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Fiddle Fit Middle

Become the star of your own fitness story

5 reasons I hate hearing “eat less move more, simple!”

“Eat less move more, simple!” I really hate this phrase, for 5 reasons - none of them trivial. Especially the last one.
Featured image 5 reasons I hate hearing “eat less move more, simple”

A piece of very (un)helpful advice

If you frequent the comments sections of national newspapers’ health and fitness sections - as I do - you can spot a certain type of commentator.

In response to a description of the difficulties a fellow reader faces when trying to live with the challenges of obesity, they will pipe up “Eat less and move more, simple!”.  If they are at the extreme end of this tribe, they will add a superfluous ‘s’, so that “simple” becomes “simples” (where do they get this? I heard a rumour it’s from an advert, but not one I get locally).  

There are 5 reasons I find this phrase really, really depressing. Keep reading, because I’ve saved the best ‘til last. It really is last, but not least!

The 5 reasons “eat less, move more” makes me mad

1

It gets everywhere

Unfortunately, this is a phrase that doesn’t just turn up in the comments sections of national newspapers.

I’m a member of a closed Facebook community which is distinctly NOT about losing weight.  Quite the opposite.  It’s a very supportive community.

Nevertheless, “eat less, move more” turned up there the other day! You can’t get away from it.

The person who wrote this in answer to a request for advice actually managed to gas light the question -asker for several hours, until the group owner closed things down. “Eat less, move more” in an anti-weight loss group! It really does get everywhere.

I did a google search on the phrase and got 911 million hits. Yes, you read that right 911 MILLION hits!

That’s not the last you’ll be hearing about that Google search.  I’ll be coming back to it later.

But for now, I’m using that to rest my case that the phrase gets flippin’ everywhere.

2

It’s all about the speaker/writer

There’s a finality about this “simple” statement which effectively means: 

“if you don’t conform to a modern body weight and/or body shape ideal, it’s your own fault for not eating less and moving more.  I can’t be bothered discussing it any more.  It’s your problem.”

It means “Go away, stop bothering me” and “look at me, for I am superior to you” at the same time.

It isn’t a way of offering help, or engaging with anyone who is struggling with poor body image or a desire to lose weight.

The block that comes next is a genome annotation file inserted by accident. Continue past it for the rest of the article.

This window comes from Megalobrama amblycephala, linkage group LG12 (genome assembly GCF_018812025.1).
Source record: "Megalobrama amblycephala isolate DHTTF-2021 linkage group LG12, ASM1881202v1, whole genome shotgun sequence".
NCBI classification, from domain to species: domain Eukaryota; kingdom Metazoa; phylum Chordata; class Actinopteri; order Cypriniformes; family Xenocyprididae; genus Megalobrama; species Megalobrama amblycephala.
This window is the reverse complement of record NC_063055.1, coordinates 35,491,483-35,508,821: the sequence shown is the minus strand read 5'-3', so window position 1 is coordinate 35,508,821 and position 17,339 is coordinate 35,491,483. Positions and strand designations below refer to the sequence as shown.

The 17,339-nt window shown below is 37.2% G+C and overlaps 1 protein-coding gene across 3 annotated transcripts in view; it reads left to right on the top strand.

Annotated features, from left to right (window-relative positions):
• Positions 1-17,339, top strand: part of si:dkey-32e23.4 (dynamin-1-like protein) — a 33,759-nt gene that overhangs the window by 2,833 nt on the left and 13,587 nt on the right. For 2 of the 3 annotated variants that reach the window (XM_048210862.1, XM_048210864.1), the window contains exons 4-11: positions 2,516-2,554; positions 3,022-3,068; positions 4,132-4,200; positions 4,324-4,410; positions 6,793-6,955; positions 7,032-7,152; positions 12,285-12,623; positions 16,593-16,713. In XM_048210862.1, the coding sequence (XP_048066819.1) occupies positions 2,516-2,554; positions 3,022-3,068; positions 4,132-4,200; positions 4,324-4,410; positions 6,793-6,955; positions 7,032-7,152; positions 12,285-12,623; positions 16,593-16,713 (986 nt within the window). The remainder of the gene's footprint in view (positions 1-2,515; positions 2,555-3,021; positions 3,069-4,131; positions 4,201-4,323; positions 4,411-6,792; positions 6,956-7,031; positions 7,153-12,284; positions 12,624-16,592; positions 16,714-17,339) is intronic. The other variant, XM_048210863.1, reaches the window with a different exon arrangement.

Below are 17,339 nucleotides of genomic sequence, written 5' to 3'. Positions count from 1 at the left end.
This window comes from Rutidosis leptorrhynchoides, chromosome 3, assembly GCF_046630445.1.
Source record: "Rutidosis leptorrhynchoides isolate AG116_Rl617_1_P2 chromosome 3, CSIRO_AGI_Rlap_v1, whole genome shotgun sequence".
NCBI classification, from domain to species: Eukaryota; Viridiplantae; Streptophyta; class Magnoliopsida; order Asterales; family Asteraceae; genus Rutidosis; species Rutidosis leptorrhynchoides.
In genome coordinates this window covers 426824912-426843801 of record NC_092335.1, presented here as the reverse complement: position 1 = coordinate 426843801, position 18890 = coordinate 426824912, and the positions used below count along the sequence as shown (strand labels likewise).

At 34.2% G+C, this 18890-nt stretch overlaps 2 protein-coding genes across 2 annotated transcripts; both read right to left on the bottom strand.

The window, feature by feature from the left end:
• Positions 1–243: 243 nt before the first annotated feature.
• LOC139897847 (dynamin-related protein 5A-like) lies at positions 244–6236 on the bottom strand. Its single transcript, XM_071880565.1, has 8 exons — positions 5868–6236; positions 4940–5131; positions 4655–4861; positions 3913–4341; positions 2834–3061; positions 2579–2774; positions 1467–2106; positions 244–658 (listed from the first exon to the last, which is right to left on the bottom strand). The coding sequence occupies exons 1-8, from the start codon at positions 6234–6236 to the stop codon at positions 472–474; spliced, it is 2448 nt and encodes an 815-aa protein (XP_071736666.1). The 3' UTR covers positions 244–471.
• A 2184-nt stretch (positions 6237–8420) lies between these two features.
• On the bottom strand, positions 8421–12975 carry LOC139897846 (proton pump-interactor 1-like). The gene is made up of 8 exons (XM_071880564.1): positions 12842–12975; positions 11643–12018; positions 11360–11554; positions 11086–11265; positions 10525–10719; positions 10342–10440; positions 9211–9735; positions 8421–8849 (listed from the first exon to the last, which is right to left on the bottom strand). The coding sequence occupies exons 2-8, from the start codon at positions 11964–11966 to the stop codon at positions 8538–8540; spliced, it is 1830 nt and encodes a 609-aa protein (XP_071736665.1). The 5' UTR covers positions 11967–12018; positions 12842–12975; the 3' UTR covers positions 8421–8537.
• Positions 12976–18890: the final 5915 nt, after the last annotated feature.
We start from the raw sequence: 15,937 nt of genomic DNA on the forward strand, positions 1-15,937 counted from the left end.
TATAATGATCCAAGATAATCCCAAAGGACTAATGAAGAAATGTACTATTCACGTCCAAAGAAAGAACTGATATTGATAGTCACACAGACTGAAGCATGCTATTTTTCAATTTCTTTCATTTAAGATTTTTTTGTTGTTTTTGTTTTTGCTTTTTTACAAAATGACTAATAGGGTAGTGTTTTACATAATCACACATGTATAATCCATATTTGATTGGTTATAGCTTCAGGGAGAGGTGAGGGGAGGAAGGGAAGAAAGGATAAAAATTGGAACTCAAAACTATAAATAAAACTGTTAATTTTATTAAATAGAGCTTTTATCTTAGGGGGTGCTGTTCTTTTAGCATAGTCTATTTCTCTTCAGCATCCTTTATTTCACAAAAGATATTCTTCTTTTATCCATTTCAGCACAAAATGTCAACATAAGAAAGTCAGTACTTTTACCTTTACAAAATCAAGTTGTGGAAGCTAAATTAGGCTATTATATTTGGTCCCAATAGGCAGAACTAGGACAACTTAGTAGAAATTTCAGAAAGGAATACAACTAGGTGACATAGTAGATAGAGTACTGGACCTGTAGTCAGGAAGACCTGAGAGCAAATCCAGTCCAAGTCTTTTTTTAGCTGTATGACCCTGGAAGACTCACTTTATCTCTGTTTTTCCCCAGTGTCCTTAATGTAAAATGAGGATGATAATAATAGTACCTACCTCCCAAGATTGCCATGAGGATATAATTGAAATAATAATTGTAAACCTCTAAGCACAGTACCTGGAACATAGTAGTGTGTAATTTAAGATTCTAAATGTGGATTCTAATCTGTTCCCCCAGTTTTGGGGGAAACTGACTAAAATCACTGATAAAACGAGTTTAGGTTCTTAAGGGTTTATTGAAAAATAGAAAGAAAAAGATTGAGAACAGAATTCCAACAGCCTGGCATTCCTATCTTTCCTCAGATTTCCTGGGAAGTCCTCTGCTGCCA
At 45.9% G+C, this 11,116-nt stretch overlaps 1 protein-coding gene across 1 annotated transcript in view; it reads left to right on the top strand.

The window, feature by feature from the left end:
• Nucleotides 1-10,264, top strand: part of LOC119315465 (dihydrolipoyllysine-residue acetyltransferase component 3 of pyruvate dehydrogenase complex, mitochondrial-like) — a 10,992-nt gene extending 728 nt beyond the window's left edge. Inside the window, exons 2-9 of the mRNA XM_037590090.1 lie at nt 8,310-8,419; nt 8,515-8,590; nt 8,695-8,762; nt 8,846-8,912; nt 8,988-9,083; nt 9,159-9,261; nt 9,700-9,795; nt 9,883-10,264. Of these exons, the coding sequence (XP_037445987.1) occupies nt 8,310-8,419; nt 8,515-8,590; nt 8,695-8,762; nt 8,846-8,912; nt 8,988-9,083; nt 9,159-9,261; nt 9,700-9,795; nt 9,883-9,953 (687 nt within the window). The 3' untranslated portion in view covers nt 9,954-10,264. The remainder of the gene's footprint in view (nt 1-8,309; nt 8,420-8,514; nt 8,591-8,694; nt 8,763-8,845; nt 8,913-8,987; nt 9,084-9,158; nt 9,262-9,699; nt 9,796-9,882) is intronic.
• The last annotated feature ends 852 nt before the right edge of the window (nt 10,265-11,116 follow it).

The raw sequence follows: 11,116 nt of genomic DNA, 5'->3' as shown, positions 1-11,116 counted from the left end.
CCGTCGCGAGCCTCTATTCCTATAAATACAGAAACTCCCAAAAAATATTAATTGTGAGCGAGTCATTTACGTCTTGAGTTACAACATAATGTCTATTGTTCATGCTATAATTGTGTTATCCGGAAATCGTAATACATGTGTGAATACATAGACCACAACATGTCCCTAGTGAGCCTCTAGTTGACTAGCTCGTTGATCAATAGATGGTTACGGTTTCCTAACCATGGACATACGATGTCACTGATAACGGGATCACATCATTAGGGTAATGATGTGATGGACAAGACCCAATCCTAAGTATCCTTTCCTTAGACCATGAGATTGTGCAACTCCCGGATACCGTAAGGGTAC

It is merely a way of saying “I am superior to you.  Now crawl off back to where you came from and stop burdening me with your mental and physical weakness”.

In some cases just trolling.  Either way, there’s nothing constructive about it.

It’s smug and lazy and it says a lot more about the speaker/writer than the listener/reader.  Mainly “Look at me, aren’t I perfect!”

It is quite certain that any one who has ever even thought this, let alone said it, has never faced the mountain of challenges faced daily by those of us who want to eat less, move more or both. 

No have they ever looked past the end of their own nose.

“Eat less, move more, simple!” Is must a way of saying “I’m superior to you.”
3

It puts unacceptable pressure on people who believe they have a weight problem

As I just hinted, one of the messages of  “Eat less, move more, simple!” Is: it’s your problem.

In other words: as someone who believes they have a problem with weight, or who is overweight according to cultural norms, when it comes to addressing that problem, you’re on your own, buster.  

You are supposed to struggle on unaided and sort yourself out.  

You shouldn’t expect any structural help from the society in which you live, or from the institutions which form part of it.  

You are the one that is flawed, you are the one that has a problem and you need to deal with it. Need child care to get time to move more? Find it! Need to overcome disordered eating to eat less? Do it! And don’t expect anyone to help you!

No pressure, then.  Sheesh.

4

It doesn’t work

Yes, “eat less, move more” is indeed a simple statement.  Even I can’t argue with that.

Why is it, then, that so many people are unhappy with their weight or body image?

If “eat less, move more” was actually effective advice, then anyone who started to be unhappy with their body or limited in their movement would just eat less and move more and their problems would miraculously disappear.